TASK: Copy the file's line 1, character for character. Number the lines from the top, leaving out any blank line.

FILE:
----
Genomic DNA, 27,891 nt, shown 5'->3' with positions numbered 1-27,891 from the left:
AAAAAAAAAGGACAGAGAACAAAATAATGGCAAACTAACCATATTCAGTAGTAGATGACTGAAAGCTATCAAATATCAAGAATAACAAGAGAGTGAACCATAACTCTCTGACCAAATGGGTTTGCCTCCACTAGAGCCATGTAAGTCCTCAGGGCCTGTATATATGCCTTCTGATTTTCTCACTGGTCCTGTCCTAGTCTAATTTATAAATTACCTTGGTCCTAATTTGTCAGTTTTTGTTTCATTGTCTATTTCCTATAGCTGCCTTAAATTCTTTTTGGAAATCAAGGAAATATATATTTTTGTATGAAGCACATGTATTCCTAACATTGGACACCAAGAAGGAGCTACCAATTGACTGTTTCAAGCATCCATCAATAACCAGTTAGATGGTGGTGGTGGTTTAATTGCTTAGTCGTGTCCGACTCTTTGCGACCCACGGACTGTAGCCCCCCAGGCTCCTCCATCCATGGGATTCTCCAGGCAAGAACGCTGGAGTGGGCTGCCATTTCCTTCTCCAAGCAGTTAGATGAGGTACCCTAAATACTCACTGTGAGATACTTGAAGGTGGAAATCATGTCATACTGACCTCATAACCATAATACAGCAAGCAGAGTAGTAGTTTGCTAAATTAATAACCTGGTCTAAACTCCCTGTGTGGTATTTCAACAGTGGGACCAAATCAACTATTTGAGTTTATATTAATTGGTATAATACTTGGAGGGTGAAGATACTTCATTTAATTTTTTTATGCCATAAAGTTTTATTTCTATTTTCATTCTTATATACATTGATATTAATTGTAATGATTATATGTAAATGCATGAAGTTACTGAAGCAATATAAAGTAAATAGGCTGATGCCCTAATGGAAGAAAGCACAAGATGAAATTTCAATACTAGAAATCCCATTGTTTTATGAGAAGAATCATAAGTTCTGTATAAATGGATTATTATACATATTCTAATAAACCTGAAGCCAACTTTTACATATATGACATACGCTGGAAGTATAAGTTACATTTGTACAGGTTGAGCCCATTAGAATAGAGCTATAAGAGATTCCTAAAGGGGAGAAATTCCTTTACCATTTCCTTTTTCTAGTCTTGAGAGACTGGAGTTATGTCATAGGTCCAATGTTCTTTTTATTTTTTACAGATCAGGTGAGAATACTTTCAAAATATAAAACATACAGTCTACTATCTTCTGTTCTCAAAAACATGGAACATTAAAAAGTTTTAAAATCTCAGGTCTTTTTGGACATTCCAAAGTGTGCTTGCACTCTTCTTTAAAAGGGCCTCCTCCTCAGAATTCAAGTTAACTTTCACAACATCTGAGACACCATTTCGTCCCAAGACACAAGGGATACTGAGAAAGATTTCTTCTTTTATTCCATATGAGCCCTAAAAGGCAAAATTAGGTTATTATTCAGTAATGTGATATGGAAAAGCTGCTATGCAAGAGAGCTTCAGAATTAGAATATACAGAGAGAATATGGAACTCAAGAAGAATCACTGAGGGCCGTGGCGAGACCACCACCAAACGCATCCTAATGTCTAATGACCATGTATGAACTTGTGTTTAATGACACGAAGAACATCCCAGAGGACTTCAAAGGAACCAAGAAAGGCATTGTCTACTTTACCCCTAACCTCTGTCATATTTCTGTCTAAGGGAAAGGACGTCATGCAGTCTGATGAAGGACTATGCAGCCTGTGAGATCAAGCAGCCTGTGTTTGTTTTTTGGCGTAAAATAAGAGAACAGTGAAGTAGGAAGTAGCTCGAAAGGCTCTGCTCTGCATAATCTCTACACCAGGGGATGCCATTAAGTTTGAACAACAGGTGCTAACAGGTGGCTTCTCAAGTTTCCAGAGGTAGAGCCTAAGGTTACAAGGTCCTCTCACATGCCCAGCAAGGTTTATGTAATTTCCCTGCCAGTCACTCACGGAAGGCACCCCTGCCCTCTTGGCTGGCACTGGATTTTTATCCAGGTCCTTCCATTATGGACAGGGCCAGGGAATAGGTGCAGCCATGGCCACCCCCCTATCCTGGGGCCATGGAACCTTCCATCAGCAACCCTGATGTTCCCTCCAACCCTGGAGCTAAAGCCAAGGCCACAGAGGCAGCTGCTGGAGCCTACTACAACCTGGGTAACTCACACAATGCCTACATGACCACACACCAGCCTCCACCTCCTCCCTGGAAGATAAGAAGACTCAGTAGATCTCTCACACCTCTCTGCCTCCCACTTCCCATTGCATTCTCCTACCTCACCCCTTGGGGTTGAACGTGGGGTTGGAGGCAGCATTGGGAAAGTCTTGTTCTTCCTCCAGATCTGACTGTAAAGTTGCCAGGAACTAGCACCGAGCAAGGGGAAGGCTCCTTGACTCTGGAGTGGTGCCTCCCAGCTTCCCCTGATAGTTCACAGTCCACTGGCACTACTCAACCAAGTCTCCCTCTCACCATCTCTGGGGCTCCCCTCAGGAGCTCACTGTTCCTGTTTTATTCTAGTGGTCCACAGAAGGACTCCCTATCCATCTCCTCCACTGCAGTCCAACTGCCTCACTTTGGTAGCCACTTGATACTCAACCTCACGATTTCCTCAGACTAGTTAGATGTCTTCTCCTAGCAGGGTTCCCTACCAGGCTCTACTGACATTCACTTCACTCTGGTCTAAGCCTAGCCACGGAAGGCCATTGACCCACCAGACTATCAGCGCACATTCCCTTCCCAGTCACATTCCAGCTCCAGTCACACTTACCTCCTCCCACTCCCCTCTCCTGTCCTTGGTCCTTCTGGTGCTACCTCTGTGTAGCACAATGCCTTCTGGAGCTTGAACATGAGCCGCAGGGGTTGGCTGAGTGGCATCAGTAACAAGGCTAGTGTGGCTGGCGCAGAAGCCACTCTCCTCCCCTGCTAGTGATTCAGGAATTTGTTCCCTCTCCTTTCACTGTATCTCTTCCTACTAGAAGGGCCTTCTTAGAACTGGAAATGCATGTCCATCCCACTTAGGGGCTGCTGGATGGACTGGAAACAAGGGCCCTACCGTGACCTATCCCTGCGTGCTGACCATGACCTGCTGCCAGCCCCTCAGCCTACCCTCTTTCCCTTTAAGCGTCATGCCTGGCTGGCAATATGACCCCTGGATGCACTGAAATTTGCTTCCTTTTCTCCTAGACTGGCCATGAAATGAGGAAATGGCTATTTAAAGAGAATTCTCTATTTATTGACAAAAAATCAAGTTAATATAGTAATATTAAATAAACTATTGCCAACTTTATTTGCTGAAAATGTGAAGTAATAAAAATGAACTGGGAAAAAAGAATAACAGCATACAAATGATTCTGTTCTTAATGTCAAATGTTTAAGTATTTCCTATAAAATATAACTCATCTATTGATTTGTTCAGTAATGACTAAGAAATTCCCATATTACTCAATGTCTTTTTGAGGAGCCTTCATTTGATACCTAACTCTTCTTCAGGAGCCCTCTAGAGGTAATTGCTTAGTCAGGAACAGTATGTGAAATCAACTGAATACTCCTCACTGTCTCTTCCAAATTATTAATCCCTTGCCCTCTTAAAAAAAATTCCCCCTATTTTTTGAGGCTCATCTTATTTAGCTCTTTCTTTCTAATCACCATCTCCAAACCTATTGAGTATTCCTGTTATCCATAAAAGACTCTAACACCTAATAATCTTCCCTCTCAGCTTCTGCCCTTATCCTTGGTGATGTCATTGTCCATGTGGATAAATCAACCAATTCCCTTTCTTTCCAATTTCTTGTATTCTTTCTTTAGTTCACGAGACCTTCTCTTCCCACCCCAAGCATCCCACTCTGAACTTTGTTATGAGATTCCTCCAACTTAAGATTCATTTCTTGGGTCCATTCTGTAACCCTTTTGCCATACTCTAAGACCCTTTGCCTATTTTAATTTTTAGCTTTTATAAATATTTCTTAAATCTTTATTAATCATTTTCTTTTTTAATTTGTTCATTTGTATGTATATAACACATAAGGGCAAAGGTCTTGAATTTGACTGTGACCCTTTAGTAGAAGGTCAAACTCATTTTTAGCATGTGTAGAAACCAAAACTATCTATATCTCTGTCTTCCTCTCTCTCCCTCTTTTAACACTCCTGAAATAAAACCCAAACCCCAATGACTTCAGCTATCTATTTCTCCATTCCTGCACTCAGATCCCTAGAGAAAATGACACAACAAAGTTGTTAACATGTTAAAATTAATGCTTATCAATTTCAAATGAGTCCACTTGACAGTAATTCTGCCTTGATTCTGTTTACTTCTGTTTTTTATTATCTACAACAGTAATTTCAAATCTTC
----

Genomic DNA, 27,891 nt, shown 5'->3' with positions numbered 1-27,891 from the left: